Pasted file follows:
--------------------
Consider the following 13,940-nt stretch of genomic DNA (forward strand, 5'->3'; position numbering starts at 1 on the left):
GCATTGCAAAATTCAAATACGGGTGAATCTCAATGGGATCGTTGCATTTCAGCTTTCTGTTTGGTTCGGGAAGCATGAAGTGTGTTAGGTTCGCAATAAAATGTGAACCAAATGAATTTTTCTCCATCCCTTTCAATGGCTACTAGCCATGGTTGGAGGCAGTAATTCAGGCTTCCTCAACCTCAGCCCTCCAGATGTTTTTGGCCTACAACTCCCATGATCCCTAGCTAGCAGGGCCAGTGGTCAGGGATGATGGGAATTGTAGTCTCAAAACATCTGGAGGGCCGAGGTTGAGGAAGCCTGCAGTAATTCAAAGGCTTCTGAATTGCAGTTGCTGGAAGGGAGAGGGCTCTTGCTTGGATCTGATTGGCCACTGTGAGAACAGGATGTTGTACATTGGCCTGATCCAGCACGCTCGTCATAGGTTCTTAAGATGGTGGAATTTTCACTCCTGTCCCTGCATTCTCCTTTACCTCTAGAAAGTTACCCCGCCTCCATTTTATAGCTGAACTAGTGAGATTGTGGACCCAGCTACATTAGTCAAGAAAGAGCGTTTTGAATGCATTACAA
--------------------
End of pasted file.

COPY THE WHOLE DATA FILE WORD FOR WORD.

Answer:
Consider the following 13,940-nt stretch of genomic DNA (forward strand, 5'->3'; position numbering starts at 1 on the left):
GCATTGCAAAATTCAAATACGGGTGAATCTCAATGGGATCGTTGCATTTCAGCTTTCTGTTTGGTTCGGGAAGCATGAAGTGTGTTAGGTTCGCAATAAAATGTGAACCAAATGAATTTTTCTCCATCCCTTTCAATGGCTACTAGCCATGGTTGGAGGCAGTAATTCAGGCTTCCTCAACCTCAGCCCTCCAGATGTTTTTGGCCTACAACTCCCATGATCCCTAGCTAGCAGGGCCAGTGGTCAGGGATGATGGGAATTGTAGTCTCAAAACATCTGGAGGGCCGAGGTTGAGGAAGCCTGCAGTAATTCAAAGGCTTCTGAATTGCAGTTGCTGGAAGGGAGAGGGCTCTTGCTTGGATCTGATTGGCCACTGTGAGAACAGGATGTTGTACATTGGCCTGATCCAGCACGCTCGTCATAGGTTCTTAAGATGGTGGAATTTTCACTCCTGTCCCTGCATTCTCCTTTACCTCTAGAAAGTTACCCCGCCTCCATTTTATAGCTGAACTAGTGAGATTGTGGACCCAGCTACATTAGTCAAGAAAGAGCGTTTTGAATGCATTACAA